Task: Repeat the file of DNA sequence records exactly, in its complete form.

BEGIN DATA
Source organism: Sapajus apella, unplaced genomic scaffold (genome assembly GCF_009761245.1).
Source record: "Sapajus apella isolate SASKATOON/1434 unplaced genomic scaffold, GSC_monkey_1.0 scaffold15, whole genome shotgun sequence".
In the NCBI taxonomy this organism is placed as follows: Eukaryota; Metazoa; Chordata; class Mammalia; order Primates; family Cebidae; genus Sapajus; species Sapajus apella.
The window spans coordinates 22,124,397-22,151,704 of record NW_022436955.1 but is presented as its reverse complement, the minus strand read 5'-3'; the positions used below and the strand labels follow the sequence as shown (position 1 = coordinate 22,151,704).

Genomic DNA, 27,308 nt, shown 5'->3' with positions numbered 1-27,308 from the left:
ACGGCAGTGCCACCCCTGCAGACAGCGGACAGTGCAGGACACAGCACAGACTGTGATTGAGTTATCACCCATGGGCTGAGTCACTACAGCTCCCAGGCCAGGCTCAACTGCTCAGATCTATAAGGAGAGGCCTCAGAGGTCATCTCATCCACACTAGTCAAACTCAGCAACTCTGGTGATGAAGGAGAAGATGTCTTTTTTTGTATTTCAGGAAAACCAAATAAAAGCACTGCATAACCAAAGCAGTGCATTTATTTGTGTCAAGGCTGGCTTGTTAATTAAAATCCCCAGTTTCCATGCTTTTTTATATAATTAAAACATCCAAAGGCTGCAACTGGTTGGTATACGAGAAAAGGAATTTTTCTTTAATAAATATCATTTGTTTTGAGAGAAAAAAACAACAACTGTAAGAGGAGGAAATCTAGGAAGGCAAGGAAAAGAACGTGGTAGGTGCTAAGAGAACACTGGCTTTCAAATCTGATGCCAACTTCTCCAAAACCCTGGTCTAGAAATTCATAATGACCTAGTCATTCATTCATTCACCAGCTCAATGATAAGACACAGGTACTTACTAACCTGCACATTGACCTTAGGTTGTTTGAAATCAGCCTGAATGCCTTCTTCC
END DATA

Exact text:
Source organism: Sapajus apella, unplaced genomic scaffold (genome assembly GCF_009761245.1).
Source record: "Sapajus apella isolate SASKATOON/1434 unplaced genomic scaffold, GSC_monkey_1.0 scaffold15, whole genome shotgun sequence".
In the NCBI taxonomy this organism is placed as follows: Eukaryota; Metazoa; Chordata; class Mammalia; order Primates; family Cebidae; genus Sapajus; species Sapajus apella.
The window spans coordinates 22,124,397-22,151,704 of record NW_022436955.1 but is presented as its reverse complement, the minus strand read 5'-3'; the positions used below and the strand labels follow the sequence as shown (position 1 = coordinate 22,151,704).

Genomic DNA, 27,308 nt, shown 5'->3' with positions numbered 1-27,308 from the left:
ACGGCAGTGCCACCCCTGCAGACAGCGGACAGTGCAGGACACAGCACAGACTGTGATTGAGTTATCACCCATGGGCTGAGTCACTACAGCTCCCAGGCCAGGCTCAACTGCTCAGATCTATAAGGAGAGGCCTCAGAGGTCATCTCATCCACACTAGTCAAACTCAGCAACTCTGGTGATGAAGGAGAAGATGTCTTTTTTTGTATTTCAGGAAAACCAAATAAAAGCACTGCATAACCAAAGCAGTGCATTTATTTGTGTCAAGGCTGGCTTGTTAATTAAAATCCCCAGTTTCCATGCTTTTTTATATAATTAAAACATCCAAAGGCTGCAACTGGTTGGTATACGAGAAAAGGAATTTTTCTTTAATAAATATCATTTGTTTTGAGAGAAAAAAACAACAACTGTAAGAGGAGGAAATCTAGGAAGGCAAGGAAAAGAACGTGGTAGGTGCTAAGAGAACACTGGCTTTCAAATCTGATGCCAACTTCTCCAAAACCCTGGTCTAGAAATTCATAATGACCTAGTCATTCATTCATTCACCAGCTCAATGATAAGACACAGGTACTTACTAACCTGCACATTGACCTTAGGTTGTTTGAAATCAGCCTGAATGCCTTCTTCC